By Dady Chery
Haiti’s incarceration rate of roughly 100 prisoners per 100,000 citizens in 2016 was the lowest in the Caribbean. Nevertheless, there is a systematic campaign underway for more prisons. Canada and Norway have each given one prison to Haiti. Thanks to prison aid from the United States, three additional prisons have been inaugurated since 2016, and another is under construction.
In the Dominican Republic, Puerto Rico, Jamaica, and Cuba, the incarceration rates per 100,000 people in 2016 were 232, 350, 145, and 510, respectively. These numbers alone do not tell the whole story, because the large majority of Haiti’s prison population are pre-trial detainees, many of whom are members of Aristide’s administration, resisters against government abuses like land expropriation, or political protestors who have not been charged with a crime. If Haiti were to release them, the incarceration rate would drop to about 30 per 100,000, which is lower than in Norway, Sweden, or Japan. Furthermore, if we consider the fact that another group of incarcerated people are Haitian nationals who have lived as legal residents of the United States or Canada nearly all of their lives and committed crimes abroad, then the real incarceration rate of Haitians drops to one of the lowest in the world. The United Nations, which has militarily occupied Haiti since 2004 with its so-called peacekeeping mission, often credits itself with the country’s low incarceration rate. This is disingenuous, however, since the UN has amply contributed to violent crime on the island. In fact, although Haiti’s incarceration rate has been low since time immemorial, it has climbed with the arrival of the UN and nearly doubled between 2011 and 2016.
Places to die
About 10,000 or so souls are currently in Haiti’s prisons, where they subsist under conditions so abominable as to amount to a death sentence. These prisoners are routinely beaten, given food and water of poor quality, and no health care. Countless detainees suffer from tuberculosis, due to overcrowding. Because prisoners were given river water to drink, they were among the first registered deaths from the cholera epidemic that began in October 2010, and more than 275 inmates had died of cholera by November 2011.
Haiti does not need more prisons, however, but fewer prisoners. An increased respect for human rights would have the salutary effect of dropping Haiti’s incarceration rate to a number quite close to the country’s prison capacity back in late 2010. Haiti’s politicians, ever greedy for dollars have claimed that the country lost most of its prisons to the January 2010 earthquake, although the disaster affected only the Leogane and greater Port-au-Prince areas. Lately the prisoners have succumbed to starvation, probably deliberate and motivated by greed. To Haiti’s mostly corrupt politicians, foreign aid for whatever purpose is a euphemism for Swiss bank account.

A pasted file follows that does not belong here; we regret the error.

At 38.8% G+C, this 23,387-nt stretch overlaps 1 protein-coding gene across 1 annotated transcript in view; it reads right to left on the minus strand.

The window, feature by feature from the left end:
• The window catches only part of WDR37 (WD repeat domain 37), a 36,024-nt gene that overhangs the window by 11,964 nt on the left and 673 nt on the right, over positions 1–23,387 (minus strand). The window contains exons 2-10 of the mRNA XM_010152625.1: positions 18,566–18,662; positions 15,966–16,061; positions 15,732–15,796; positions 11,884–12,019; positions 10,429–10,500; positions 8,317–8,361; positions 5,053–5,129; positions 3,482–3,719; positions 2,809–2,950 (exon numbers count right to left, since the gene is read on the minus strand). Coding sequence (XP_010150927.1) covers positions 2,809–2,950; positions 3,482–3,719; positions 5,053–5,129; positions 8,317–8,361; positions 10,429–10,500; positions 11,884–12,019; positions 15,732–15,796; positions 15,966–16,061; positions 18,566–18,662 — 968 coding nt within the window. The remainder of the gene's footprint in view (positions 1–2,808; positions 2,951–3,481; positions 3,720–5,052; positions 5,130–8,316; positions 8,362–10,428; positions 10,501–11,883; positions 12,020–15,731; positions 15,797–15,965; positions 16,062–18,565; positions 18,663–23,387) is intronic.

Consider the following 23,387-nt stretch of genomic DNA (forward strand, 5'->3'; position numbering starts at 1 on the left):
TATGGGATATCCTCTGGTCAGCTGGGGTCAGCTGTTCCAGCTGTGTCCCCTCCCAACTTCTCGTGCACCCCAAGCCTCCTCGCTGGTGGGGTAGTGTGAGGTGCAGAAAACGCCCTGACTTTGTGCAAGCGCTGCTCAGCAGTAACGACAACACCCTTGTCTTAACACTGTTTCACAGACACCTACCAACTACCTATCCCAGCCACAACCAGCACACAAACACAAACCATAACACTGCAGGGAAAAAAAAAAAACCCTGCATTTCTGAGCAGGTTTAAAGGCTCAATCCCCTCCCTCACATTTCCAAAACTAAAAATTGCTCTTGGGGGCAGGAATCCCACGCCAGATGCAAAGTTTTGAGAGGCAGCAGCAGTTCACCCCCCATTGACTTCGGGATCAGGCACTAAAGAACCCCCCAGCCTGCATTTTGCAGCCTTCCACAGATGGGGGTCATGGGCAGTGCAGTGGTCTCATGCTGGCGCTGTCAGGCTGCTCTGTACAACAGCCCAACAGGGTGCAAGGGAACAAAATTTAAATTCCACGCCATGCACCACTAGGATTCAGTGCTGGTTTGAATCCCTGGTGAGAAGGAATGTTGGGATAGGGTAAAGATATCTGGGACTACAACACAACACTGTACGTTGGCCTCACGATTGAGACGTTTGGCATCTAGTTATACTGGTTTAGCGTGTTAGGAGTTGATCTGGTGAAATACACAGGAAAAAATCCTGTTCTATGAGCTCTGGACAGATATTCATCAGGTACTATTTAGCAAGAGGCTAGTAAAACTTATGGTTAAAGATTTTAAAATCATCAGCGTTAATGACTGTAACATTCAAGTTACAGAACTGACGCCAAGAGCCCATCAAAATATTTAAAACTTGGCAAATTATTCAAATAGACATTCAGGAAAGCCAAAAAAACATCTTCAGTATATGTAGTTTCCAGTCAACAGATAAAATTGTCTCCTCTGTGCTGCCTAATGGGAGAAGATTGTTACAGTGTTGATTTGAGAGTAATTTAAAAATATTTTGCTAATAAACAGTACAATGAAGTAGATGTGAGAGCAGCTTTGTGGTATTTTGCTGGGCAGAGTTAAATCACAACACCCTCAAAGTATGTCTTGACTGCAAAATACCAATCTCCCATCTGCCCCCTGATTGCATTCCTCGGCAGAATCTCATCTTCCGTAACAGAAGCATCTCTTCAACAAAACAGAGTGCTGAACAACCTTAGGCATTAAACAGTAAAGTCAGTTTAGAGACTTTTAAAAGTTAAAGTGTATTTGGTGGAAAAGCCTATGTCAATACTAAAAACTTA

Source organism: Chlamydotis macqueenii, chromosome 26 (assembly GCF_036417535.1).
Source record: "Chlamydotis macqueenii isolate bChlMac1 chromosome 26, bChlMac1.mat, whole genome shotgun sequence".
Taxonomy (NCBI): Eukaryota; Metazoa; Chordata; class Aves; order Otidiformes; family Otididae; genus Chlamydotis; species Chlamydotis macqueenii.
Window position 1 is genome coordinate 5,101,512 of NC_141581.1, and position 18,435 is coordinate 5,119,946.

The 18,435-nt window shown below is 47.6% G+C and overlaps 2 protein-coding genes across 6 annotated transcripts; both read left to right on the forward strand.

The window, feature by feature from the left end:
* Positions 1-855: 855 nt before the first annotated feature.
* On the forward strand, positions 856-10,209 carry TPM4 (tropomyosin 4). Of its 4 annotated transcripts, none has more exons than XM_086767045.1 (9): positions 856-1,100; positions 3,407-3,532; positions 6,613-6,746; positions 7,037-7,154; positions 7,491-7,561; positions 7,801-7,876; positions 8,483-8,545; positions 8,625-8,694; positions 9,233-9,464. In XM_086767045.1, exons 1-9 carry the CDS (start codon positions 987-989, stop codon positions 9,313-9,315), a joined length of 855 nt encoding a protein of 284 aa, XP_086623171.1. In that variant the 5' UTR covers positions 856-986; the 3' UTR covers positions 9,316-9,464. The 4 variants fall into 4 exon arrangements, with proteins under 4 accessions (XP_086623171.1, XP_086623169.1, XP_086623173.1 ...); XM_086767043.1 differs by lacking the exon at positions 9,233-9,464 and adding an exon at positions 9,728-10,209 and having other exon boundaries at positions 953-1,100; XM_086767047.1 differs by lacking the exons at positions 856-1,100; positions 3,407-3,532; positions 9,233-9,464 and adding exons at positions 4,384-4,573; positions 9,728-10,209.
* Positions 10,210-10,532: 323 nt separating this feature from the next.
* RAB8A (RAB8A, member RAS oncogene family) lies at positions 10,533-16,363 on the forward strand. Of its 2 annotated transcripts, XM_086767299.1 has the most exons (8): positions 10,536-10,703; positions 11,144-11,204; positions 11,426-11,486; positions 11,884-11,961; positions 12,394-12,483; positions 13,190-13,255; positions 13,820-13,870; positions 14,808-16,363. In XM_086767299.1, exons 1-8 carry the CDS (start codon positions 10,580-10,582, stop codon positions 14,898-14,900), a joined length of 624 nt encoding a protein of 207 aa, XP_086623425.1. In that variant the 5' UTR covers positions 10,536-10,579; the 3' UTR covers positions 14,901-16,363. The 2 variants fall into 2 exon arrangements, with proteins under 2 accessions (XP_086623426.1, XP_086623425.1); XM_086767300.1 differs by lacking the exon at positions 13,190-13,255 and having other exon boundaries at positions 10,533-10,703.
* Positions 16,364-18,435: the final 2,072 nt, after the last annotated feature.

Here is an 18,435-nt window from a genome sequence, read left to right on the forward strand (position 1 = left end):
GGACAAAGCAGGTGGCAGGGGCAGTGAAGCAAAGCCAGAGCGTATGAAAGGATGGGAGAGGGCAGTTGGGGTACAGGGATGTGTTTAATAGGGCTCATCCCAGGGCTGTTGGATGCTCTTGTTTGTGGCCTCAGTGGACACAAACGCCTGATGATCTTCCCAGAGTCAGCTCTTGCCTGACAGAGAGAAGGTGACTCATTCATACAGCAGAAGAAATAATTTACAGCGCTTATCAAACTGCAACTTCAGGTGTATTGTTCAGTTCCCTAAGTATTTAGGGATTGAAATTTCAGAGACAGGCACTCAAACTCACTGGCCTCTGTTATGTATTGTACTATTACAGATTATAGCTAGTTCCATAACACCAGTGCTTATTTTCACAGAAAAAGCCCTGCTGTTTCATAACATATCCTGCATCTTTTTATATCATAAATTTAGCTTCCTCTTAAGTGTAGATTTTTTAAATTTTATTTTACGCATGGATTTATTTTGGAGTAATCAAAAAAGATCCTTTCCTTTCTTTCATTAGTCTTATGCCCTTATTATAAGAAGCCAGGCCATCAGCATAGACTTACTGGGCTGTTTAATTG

Mixed metaphor for injustice
According to the Director General of the Haitian National Police, Michel-Ange Gédéon, Haiti’s carceral universe will expand by 1,500 places, thanks to US generosity. The most recent prison inauguration was on January 30, 2017, for a 25,000-square-foot structure in the city of Hinche (Center Department). It will lock up 240 men. Construction of Hinche Prison began in 2008 and should have concluded in 2010, but it came to an unexplained stop after an expenditure of about $400,000. It was finished in 2016 with support from the US Embassy, which donated about $940,000 via its Bureau of International Narcotics and Law Enforcement Affairs (INL) and the UN Development Programme (UNDP).
At the inauguration, Mr. Gédéon, said: “In every society, whenever schools fail in their mission, prisons are built in a cascade to try to straighten the boat. If offenders are to be neutralized, then prisons are needed to contain them. We want good prisons, better prisons, to better protect the healthy population. The one that hosts us this morning more or less meets international standards, and this is much better.” Gédéon brought up that 71 Haitian prisoners had died in 2016 due to poor conditions of detention, and he exploited this to advantage. “We must humanize this place of deprivation of liberty and ensure that we safeguard the rights of all citizens and those who have had moments of misguidance,” he proffered. He did not mention that Hinche had been for years without a court dean to hear its urgent criminal cases and assign the others to investigative judges. As a result of this void in the justice system, about one half of the men in Hinche Prison have not been charged with a crime or seen by a judge.
Nelson Mandela at Fort Liberté Prison
In the city of Fort Liberté (North Department), an area replete with archeological treasures and close to the Clintons’ Caracol Industrial Park, the Maryland-based company, DFS Construction LLC, one of the “friends of Bill,” finished a 31,000-square-foot high-security prison in August 2016. The initial bill was $5 million, but the cost ultimately rose to $8 million, all of it aid from the US via the INL and USAID. The structure will incarcerate up to 600 men from throughout Haiti, all supposedly convicted and condemned to long sentences. It will include, among other things, “land to practice agriculture” (read prison farm). During the inauguration, the US Embassy’s Chargé d’Affaires, Mr. Brian W. Shukan, waxed eloquent about the compound’s high security, autonomous supply of drinking water, and solar power. Mr. Shukan was so effusive, while dedicating this prison called Fort Liberté in the company of friends from an occupation army, that he quoted Nelson Mandela’s statement that “no one truly knows a nation until one has been inside its jails.” Shukan had evidently missed the irony that Mandela was not referring to visiting officials.